Drought conditions causing a lack of food may be pushing young black bears closer to humans and into towns, according to wildlife officials.
The Wyoming Game and Fish Department trapped one yearling male black bear near Garden Creek on Saturday after a two-week search. They relocated him high in the Laramie Range, said Justin Binfet, Casper region wildlife management coordinator for Game and Fish.
Natrona County residents spotted another black bear Wednesday morning near Red Buttes.
“I usually watch birds out my kitchen window and I looked outside and saw this big black back,” said Tom Durst, who first spotted Wednesday’s bear in his backyard.
“I thought, ’Who’s dog is that?’ and then he turned and I saw his head.”
Durst called the Natrona County Sheriff’s Office and his wife took a video of the bear through their window.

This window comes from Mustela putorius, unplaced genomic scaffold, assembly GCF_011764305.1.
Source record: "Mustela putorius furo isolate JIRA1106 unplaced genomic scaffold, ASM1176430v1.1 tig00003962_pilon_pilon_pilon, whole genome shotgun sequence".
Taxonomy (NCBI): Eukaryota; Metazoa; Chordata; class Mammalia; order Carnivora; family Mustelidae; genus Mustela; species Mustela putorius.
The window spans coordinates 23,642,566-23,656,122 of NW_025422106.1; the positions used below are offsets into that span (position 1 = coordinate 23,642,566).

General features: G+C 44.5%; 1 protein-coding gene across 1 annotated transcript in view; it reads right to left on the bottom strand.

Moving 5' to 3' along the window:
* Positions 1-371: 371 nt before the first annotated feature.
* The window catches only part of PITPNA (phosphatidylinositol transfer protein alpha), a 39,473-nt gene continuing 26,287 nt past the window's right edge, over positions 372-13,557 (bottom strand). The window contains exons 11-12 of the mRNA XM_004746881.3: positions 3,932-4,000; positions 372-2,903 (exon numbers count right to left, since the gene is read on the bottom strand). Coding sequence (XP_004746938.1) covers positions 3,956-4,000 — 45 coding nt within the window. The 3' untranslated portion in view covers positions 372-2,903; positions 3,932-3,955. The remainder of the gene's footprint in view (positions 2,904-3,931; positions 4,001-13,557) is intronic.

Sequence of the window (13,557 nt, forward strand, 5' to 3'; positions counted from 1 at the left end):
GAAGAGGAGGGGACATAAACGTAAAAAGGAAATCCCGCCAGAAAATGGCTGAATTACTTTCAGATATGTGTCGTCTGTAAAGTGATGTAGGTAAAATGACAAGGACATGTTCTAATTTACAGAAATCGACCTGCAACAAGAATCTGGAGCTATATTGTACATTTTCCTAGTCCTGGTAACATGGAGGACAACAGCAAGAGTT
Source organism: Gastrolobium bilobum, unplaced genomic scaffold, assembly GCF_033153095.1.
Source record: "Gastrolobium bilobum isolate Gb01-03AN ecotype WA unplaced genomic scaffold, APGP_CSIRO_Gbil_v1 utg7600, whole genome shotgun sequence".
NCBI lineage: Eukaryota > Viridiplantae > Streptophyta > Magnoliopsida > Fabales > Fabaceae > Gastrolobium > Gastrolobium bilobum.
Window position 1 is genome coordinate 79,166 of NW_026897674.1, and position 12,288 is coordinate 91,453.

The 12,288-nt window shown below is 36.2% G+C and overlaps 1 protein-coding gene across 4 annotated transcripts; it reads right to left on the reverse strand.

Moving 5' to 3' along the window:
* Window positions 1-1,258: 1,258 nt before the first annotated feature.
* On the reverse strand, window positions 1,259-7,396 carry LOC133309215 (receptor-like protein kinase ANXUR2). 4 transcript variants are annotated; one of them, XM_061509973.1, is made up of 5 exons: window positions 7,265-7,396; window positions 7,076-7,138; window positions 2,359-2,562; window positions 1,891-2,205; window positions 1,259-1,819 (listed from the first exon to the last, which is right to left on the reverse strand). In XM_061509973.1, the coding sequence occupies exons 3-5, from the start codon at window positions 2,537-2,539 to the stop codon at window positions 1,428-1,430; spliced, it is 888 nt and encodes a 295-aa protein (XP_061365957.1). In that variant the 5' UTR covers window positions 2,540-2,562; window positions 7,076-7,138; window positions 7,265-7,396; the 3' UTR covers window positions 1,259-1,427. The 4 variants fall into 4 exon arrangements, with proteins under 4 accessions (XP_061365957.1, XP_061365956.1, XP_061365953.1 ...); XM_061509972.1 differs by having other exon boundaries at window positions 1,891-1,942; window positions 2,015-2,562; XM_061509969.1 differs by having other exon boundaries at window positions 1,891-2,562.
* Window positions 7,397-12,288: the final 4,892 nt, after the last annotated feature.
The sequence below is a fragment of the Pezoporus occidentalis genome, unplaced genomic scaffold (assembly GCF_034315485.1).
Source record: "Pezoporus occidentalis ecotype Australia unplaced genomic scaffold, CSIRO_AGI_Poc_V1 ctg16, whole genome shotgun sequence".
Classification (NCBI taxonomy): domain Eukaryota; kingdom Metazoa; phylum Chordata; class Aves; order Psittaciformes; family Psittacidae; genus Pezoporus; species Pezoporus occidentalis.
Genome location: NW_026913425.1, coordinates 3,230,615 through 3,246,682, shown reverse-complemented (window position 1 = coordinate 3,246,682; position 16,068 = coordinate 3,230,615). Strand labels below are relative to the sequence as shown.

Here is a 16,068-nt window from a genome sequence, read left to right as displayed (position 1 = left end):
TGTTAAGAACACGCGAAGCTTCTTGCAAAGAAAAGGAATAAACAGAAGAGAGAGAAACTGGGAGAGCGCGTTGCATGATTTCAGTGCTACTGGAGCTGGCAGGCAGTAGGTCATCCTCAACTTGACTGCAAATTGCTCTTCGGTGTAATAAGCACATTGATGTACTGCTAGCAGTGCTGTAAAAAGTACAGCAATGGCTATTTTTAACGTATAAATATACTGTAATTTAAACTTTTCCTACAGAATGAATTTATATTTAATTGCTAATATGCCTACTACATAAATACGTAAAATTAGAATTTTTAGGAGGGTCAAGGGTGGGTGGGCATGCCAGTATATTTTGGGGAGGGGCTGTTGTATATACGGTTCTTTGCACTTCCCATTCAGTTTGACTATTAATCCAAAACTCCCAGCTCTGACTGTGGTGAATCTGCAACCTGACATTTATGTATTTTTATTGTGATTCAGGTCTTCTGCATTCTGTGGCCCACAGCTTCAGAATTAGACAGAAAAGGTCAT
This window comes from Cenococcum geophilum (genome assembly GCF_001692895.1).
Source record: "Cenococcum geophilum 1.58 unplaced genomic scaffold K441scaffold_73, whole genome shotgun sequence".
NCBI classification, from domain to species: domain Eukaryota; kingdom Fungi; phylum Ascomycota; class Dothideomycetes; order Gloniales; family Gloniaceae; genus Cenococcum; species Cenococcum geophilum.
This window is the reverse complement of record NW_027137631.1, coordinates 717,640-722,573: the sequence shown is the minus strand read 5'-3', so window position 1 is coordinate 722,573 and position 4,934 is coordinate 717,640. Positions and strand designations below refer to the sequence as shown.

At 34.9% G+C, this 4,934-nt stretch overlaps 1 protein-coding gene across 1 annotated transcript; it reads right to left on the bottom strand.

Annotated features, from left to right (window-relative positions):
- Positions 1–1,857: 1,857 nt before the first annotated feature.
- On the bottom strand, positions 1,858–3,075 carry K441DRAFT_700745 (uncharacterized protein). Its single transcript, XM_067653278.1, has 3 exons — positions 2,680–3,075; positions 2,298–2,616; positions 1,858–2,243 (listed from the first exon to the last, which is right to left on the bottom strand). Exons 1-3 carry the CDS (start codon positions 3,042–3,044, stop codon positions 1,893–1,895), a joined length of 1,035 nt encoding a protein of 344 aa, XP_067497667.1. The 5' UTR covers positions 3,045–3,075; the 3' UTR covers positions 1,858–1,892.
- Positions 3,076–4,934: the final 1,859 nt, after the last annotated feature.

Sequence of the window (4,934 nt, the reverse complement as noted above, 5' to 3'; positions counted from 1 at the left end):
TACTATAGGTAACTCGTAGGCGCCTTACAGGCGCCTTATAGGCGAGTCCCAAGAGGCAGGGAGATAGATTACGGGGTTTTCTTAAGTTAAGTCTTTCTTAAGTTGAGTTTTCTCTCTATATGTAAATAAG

Game and Fish officials and sheriff’s deputies looked for the bear but it had moved on, likely searching for food.
After watching video of the bear, Binfet said it was not the same black bear caught Saturday but was another yearling black bear.
Black bear activity continues to rise around the state as fall approaches and the food supply thins.
The Bighorn National Forest instituted its first temporary food storage order this summer because of increased black bear activity.
Officials have caught and relocated black bears near Jackson this summer and killed one problem black bear caught in downtown Cody.
Young black bears wandering on the outskirts of town do not often pose immediate safety risks to people, Binfet said. But, people should stay indoors and should not approach it if they see one.